The initial indicators were in the form of mysterious self-signed SSL traffic between end user hosts and various points of presence on the Internet, potentially components of the malware’s CnC infrastructure.  See the screenshot below showing the self signed SSL cert. used in the malware communication:

Other screenshots below show the SSL handshake between the infected hosts and the remote CnC servers:
SSL communication between infected host(s) and the remote CnC servers

A binary executable (.exe) file is created in the attack sequence and masquerades as a .php file. This executable is created using Microsoft Visual C++ and the creator has not removed the debugging information from the final executable.
Both the location of where this file is dropped and the name of the file itself is selected quasi-randomly. For example, in one of the test instances we found this to be: 

C: Documents and Settings\user\ApplicationData\Sun\Java\Deployment\SystemCache\6.0\9\typeperf.exe
During the three instances of malware execution we ran in our BA lab, we observed the following executables and their drop locations:
\Documents  and  Settings\%USER%\ApplicationData\Sun\Java\utilman.exe
\Documents  and  Settings\%USER%\ApplicationData\Microsoft\Proof\eventtriggers.exe
\Documents  and  Settings\%USER%\ApplicationData\Microsoft\Office\cliconfg.exe
The malware makes the following significant API calls: 
  • LoadLibrary
  • GetProcAddress
  • Virtualalloc
The  malware executable checks to see if it is running in a VM environment and also ensures that the host on which it is installed is connected to the Internet (failing which it will not run).
The malware also exhibits persistence by creating the following autorun entry in the registry:
HKEY_USERS\Software\Microsoft\Windows\CurrentVersion\Run    dfrgntfs.exe      Unicode     C:\Documents and Settings\user\Application Data\Sun\Java\Deployment\SystemCache\6.0\9\typeperf.exe*  success or wait   1     B8EF5F      RegSetValueExA
Further, the executable when run, modifies the explorer.exe process to ensure that it's self-signed certificates are not cached and it also hides inside the explorer.exe process to ensure that the protection banner is hidden for a stealthier execution: 
HKEY_USERS\Software\Microsoft\Windows\CurrentVersion\Internet Settings\Zones\3      2500  dword 3     success or wait   1      DAEF5F      RegSetValueExA
HKEY_USERS\Software\Microsoft\Windows\CurrentVersion\Internet Settings  DisableCachingOfSSLPages      dword 1     success or wait  1     DAEF5F      RegSetValueExA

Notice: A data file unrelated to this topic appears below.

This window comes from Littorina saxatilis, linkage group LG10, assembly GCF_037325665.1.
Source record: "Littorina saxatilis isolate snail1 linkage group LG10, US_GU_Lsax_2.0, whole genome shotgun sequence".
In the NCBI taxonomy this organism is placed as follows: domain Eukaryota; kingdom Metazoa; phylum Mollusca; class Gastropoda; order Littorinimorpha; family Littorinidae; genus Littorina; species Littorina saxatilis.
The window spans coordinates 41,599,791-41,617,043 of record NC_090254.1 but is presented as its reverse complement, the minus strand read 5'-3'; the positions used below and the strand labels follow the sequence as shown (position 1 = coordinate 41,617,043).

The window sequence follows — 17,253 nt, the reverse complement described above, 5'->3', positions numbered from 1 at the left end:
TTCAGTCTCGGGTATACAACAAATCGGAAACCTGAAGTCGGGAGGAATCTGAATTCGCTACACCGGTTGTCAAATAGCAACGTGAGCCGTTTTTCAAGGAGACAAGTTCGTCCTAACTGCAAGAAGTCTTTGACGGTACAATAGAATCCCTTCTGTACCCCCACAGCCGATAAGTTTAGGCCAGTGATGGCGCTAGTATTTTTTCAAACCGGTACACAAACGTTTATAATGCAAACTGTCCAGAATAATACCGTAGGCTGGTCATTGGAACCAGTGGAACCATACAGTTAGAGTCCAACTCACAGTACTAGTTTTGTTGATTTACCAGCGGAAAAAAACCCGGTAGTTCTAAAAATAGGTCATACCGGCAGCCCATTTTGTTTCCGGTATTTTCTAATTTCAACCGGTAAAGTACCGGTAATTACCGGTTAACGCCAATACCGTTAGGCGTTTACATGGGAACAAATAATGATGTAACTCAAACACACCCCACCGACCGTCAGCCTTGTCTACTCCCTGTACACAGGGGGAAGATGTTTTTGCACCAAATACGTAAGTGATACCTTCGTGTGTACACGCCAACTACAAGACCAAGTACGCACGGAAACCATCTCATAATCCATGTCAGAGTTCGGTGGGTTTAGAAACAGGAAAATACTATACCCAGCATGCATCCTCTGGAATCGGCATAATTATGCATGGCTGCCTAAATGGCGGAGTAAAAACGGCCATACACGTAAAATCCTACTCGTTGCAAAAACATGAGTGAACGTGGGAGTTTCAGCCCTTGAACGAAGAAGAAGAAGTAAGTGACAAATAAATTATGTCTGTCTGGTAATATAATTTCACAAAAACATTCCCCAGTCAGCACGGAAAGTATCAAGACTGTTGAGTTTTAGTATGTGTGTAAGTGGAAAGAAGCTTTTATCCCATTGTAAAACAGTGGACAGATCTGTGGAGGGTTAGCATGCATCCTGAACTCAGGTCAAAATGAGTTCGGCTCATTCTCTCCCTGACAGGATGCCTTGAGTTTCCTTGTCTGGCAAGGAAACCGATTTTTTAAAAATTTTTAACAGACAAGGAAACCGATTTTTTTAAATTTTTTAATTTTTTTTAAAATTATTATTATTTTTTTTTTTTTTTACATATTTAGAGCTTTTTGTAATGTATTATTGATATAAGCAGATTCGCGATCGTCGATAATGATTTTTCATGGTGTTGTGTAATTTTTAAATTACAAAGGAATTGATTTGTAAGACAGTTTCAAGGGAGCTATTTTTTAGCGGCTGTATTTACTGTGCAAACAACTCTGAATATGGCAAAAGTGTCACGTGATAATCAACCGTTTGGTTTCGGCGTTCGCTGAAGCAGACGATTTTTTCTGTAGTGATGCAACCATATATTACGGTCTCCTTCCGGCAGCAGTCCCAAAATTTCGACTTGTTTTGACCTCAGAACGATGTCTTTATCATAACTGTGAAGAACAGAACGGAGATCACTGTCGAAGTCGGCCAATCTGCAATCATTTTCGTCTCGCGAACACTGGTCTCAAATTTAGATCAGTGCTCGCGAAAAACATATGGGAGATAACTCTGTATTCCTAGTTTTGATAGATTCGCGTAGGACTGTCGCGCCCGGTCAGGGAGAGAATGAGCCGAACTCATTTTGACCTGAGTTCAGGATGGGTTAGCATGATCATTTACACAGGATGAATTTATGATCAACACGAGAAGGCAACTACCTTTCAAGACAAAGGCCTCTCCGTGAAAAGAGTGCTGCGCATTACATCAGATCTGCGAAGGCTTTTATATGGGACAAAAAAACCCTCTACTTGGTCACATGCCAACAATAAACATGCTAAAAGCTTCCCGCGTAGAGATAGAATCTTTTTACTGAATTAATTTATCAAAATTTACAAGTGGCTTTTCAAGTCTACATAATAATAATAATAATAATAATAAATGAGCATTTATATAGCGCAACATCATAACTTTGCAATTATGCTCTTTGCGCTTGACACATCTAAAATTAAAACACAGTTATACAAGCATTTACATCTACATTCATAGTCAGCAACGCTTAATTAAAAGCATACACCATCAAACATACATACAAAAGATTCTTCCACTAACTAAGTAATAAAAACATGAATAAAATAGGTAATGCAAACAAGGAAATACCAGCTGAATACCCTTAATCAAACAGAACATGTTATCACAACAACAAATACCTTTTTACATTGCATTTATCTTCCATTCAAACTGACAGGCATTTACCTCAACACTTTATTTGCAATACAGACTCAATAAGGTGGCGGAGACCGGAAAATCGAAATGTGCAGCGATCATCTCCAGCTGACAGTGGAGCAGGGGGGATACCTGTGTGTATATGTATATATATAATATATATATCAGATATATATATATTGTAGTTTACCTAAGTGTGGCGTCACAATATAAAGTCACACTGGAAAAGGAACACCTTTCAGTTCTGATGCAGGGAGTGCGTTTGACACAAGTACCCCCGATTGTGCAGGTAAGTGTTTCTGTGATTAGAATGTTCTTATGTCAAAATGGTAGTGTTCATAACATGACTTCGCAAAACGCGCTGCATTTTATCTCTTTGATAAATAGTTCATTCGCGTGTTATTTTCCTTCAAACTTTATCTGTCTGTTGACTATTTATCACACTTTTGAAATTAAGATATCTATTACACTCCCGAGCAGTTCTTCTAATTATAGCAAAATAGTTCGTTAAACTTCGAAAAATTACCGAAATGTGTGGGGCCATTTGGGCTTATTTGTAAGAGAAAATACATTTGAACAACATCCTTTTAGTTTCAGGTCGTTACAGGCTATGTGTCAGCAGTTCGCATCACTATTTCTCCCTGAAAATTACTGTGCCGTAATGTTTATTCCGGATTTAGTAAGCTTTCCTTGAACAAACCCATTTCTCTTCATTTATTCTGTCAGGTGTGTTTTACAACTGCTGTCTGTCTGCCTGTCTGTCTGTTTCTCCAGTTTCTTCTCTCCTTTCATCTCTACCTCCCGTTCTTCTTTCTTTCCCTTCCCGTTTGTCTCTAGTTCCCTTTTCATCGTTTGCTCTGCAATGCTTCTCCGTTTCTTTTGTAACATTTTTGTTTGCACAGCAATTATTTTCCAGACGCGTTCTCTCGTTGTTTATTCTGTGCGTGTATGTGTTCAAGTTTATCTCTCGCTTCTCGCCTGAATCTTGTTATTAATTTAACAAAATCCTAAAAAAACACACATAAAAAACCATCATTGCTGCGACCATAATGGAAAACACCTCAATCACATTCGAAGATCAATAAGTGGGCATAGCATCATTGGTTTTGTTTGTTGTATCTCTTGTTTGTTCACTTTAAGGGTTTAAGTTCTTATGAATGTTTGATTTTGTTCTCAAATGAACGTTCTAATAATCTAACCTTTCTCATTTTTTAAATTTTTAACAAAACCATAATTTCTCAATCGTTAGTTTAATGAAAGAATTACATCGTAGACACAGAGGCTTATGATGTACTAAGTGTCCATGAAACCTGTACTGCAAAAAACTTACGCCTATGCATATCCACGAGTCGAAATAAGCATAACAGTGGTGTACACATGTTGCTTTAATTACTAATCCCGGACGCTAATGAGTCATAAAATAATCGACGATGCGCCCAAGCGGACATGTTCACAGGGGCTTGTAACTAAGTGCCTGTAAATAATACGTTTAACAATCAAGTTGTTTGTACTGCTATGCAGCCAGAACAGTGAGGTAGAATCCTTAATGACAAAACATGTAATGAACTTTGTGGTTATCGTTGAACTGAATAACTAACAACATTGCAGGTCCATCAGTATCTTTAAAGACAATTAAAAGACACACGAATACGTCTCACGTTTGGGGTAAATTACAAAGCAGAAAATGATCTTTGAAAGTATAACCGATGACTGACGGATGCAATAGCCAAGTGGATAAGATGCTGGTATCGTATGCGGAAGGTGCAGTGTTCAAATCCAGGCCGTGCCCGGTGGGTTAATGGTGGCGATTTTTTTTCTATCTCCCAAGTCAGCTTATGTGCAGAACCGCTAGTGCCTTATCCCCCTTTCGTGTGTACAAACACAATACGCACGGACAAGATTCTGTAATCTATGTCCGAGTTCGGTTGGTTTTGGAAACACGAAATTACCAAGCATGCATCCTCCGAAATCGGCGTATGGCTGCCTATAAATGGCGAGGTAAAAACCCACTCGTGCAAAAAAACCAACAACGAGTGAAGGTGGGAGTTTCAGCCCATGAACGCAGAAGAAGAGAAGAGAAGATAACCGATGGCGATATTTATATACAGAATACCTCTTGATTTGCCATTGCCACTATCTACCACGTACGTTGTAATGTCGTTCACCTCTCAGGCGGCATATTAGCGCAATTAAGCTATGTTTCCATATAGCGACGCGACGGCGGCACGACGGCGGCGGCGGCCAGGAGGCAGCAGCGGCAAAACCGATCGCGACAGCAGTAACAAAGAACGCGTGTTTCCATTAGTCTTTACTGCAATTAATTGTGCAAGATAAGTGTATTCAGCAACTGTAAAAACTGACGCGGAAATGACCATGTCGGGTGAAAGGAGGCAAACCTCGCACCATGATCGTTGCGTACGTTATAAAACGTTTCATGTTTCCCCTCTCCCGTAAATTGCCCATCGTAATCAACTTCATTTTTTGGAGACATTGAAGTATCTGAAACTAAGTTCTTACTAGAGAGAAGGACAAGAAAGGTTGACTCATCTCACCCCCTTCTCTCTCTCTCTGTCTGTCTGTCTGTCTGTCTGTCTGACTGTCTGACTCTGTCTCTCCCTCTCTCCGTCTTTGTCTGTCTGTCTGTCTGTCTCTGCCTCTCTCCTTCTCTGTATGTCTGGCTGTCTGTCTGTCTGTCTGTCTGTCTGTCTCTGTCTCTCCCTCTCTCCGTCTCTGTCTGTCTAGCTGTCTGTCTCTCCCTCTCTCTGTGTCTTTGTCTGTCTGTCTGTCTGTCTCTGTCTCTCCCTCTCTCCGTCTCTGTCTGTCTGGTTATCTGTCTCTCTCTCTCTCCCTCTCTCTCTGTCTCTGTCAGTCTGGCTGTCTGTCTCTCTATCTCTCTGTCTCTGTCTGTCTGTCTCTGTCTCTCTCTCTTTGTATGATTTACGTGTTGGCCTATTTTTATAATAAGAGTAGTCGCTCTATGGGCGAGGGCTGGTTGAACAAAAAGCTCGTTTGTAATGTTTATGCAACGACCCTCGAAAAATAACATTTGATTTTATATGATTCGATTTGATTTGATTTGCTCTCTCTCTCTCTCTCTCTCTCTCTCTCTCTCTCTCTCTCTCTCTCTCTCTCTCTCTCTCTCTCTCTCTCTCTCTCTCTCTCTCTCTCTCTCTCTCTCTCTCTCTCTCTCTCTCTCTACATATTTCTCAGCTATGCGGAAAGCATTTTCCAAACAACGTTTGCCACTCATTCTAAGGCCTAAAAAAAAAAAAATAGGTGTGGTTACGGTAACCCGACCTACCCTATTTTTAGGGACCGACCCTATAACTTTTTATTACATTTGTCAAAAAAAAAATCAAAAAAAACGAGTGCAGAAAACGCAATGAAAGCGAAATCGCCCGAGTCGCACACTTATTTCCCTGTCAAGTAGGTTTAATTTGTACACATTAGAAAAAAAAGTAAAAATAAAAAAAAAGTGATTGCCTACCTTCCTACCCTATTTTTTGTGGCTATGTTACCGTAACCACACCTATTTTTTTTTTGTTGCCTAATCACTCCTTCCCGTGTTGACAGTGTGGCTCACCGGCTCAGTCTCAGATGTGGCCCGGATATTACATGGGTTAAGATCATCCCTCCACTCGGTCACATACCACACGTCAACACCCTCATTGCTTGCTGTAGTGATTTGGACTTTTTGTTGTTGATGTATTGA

HKEY_USERS\Software\Microsoft\Internet Explorer\Main  NoProtectedModeBanner   dword 1     success or wait   1     DAEF5F      RegSetValueExA
The malware then augments system processes to hinder its removal, once again for persistence: 
328   C:\WINDOWS\system32\wscntfy.exe     B30000      344064      D4 1E 5E EA 74 1E 9F 25 F9 CC 18 A3 28 FD 93 C3 1E 78 1D 8C AC 81 22 5F D3 DF AB 7E 34 3E 49 B5 D4 7A 45 F5 5D 15 72 6E 0F 93 F6 4C 2F E6 6D 31 16 6C E1 DD BB 23 F7 71 6D 06 A7 40 D7 A7 EB FE 12 70 30 28 92 BD 7F 1D 41 BE 44 5F 38 97 F5 27 E9 14 29 96 D1 28 05 C5 E5 D4 C8 72 94 D8 6A 11 EF 63 1D B4 89 A5 B8 FE 23 F2 1E C0 71 0E 18 7D 5B 74 B7 20 A1 5A 5F CE 27 FC 53 7E E7 D7 55 72 31 BA 28 54 33 25 22 88 A2 15 45 59 CE A5 CF 64 23 A7 AB E3 A4 4C C4 08 79 FC 5C BE 9C D1 FE 87 58 22 A4 B5 7D 64 29 E4 30 EC 87 D3 5D 1F F5 2B 4F A9 56 42 B9 6C B2 77 BD 90 C5 42 39 03 9E FD 93 E1 91 42 AF F8 1B 69 FD 2A 5E 5B 02 0A B4 6D FE FE 73 0C AE 6C AD D6 36 C3 6D EA 48 B5 85 58 E3 94 81 07 09 18 66 9F 63 79 8F C4 3D B1 CB D3 72 6C 45 4B 9B A3 3C 44 0B 61 57 98 7D 98 83    success or wait   1      DA8FB2      WriteProcessMemory
   1612     164   7C8106E9    DC5A7B      C:\WINDOWS\explorer.exe success or wait   1     CC004D      CreateThread

Scope of the threat and impact

Further evidence of this being Caphaw exists in the banking information that it is listening for once it is injected into key Windows Processes.  Amongst all samples analyzed, we found the following 24 major banks' sites were actively being monitored by the infection primarily to seek out the victim's online banking credentials. This is based on data pulled from an added thread to explorer.exe process.
  • Bank of Scotland
  • Barclays Bank
  • First Direct
  • Santander Direkt Bank AG
  • First Citizens Bank
  • Bank of America
  • Bank of the West
  • Sovereign Bank
  • Co-operative Bank
  • Capital One Financial Corporation
  • Chase Manhattan Corporation
  • Citi Private Bank
  • Comerica Bank
  • E*Trade Financial
  • Harris Bank
  • Intesa Sanpaolo
  • Regions Bank
  • SunTrust
  • Bank of Ireland Group Treasury
  • U.S. Bancorp
  • Banco Mercantil, S.A.
  • Varazdinska Banka
  • Wintrust Financial Corporation
  • Wells Fargo Bank
Strings found in explorer thread added by Capchaw

ThreatLabZ continues to monitor the Internet for this threat and it's propagation. The lab is also engaged currently in dissecting this threat further in order to obtain more information about its attack methodology, scope and impact. 

Written by Sachin Deodhar & Chris Mannon (ThreatLabZ)